Regarding living at home: I want you to know that I tried. For the entirety of service, I boasted of my plans to move back to Oklahoma, turn your tool shed into a tiny house, and tend to our several generations across the metro. I want you to know that I wanted that and that there are days, still, when I want it more than ever. When the job search began, I had the bulls-eye set right on the 405. I can remember staring at the map of borderline-insulting Oklahoma City prospects (“Master’s degree required, starting pay $15.65 an hour”) when dad reached out with encouragement to widen my search radius. That’s when the Taos job popped up and everything tumbled into place from there. There was something bigger at work, then, and I had to respect that. I hope you have understood, too. May my frequent sojourns on I-40 to-and-from Oklahoma be my penance.
It has taken me this long to reflect deeply on my service and life in Cambodia because of the bottomless longing that comes with that retrospect. Even on the heaviest days, it was a chapter free from clocking-in and out, from car payments and looking for contractors, endless Outlook calendar items, telephonic parleys with my student loan servicer. Everything was more special. The books I read then were the Books I Read During Service, a kind of literature I will never read again. Now there are only books.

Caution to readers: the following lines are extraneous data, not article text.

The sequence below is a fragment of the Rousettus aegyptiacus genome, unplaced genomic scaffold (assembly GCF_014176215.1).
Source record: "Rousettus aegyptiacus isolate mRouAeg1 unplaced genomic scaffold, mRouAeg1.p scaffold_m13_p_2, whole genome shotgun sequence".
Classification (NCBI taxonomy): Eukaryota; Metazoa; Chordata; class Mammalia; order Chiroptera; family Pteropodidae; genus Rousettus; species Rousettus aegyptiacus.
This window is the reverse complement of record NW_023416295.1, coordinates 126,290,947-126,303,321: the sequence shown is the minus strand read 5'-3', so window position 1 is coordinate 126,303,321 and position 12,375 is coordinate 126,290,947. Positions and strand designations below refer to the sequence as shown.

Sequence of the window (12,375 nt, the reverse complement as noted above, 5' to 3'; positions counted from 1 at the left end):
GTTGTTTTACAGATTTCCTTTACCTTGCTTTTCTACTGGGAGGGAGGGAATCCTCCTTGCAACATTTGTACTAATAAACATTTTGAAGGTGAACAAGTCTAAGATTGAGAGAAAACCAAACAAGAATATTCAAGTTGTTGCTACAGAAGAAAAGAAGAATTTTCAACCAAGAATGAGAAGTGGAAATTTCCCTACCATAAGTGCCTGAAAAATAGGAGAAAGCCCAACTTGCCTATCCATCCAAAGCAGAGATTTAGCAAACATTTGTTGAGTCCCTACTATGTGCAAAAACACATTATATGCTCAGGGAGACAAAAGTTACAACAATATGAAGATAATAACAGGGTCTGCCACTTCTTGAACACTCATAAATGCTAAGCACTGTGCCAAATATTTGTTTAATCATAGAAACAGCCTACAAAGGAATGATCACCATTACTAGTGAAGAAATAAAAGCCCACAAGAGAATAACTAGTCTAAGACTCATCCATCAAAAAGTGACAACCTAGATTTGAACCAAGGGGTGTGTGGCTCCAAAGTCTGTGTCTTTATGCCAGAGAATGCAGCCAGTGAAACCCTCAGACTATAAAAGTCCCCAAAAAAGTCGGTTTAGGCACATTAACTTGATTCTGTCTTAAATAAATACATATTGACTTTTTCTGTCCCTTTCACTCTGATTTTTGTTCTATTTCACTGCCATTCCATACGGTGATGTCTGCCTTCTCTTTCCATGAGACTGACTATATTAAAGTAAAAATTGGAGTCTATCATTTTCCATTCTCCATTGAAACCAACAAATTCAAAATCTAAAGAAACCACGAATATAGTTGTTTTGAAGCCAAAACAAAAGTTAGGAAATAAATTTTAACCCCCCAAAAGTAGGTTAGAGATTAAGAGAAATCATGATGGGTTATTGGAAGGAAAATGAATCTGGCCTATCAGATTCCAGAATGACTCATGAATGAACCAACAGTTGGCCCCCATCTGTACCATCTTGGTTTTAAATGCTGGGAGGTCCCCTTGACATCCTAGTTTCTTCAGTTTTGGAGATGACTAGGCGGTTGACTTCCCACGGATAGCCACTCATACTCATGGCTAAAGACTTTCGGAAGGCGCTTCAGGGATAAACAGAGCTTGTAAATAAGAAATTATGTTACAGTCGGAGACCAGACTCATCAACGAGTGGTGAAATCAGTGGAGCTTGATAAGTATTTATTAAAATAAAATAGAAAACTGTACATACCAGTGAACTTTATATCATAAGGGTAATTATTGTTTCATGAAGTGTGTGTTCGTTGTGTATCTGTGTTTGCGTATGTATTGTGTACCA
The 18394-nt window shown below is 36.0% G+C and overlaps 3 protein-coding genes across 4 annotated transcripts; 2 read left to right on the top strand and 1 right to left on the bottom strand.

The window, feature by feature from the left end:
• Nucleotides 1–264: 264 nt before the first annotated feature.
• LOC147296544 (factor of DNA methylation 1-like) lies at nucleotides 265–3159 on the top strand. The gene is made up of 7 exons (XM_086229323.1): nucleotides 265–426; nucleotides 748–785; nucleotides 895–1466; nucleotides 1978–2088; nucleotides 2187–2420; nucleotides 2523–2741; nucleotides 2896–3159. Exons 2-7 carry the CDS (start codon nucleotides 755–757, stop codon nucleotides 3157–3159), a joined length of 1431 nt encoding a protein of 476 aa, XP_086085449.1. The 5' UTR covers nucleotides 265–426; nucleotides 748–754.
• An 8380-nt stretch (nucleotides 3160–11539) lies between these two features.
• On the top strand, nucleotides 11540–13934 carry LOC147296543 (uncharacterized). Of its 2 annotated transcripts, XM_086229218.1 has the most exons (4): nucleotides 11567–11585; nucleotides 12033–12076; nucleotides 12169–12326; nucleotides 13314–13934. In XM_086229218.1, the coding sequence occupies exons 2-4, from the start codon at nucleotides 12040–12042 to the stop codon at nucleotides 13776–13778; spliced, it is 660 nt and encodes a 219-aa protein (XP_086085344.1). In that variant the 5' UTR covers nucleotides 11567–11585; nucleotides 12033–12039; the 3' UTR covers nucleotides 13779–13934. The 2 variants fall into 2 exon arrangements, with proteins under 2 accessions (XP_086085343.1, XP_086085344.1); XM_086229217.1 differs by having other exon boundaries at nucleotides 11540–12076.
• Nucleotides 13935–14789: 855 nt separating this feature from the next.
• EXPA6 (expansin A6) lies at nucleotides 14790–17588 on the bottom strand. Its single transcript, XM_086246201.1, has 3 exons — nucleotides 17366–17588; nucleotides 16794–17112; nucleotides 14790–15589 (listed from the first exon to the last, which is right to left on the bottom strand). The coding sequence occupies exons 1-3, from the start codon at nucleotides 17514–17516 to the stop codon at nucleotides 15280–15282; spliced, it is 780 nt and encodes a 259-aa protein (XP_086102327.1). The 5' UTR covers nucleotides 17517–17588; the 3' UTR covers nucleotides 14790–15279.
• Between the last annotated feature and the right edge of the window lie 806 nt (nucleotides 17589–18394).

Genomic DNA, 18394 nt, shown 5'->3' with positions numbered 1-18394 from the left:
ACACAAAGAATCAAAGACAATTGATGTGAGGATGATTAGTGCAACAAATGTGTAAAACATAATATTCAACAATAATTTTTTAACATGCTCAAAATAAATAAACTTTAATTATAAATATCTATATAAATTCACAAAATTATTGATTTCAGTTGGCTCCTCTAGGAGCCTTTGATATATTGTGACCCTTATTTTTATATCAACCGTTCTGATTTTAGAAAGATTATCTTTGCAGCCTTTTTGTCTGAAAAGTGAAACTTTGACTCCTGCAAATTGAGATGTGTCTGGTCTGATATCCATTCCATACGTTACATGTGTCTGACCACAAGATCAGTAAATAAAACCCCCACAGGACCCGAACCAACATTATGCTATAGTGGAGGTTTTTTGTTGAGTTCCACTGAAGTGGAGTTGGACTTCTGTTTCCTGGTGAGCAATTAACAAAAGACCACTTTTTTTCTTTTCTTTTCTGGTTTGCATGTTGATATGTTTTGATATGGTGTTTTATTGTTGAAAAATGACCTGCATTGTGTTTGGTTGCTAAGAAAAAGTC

When Vuth Facetimes me while bored at work to ask how I am doing, I want to say, “well, but saddled with a debt to you and our village which I will never repay because you loved me and let me leave, you taught me how to trust people and love myself and take chances and eat frogs and to sit with pain and look for the bright spots in a messy world and everything else that makes me strive to stay worthy of the Mountain Mother here in my new village”. But my Khmer is slipping, so I say “good, I am bored at work too.”
And that boredom is more than enough.
If this was too long and you didn’t read, Grampa, feel free to watch the video below. It pretty much sums it up. Or you can wait for me to show you on my phone or Mac since I’m just a car-ride away.
I missed you every minute. It’s good to be back. Love you all the time.
– Kelsey, Returned Peace Corps Volunteer
P.S. Much Bangkok-photo credit to M. M. who made a lot of mistakes but has a great heart and a gifted eye.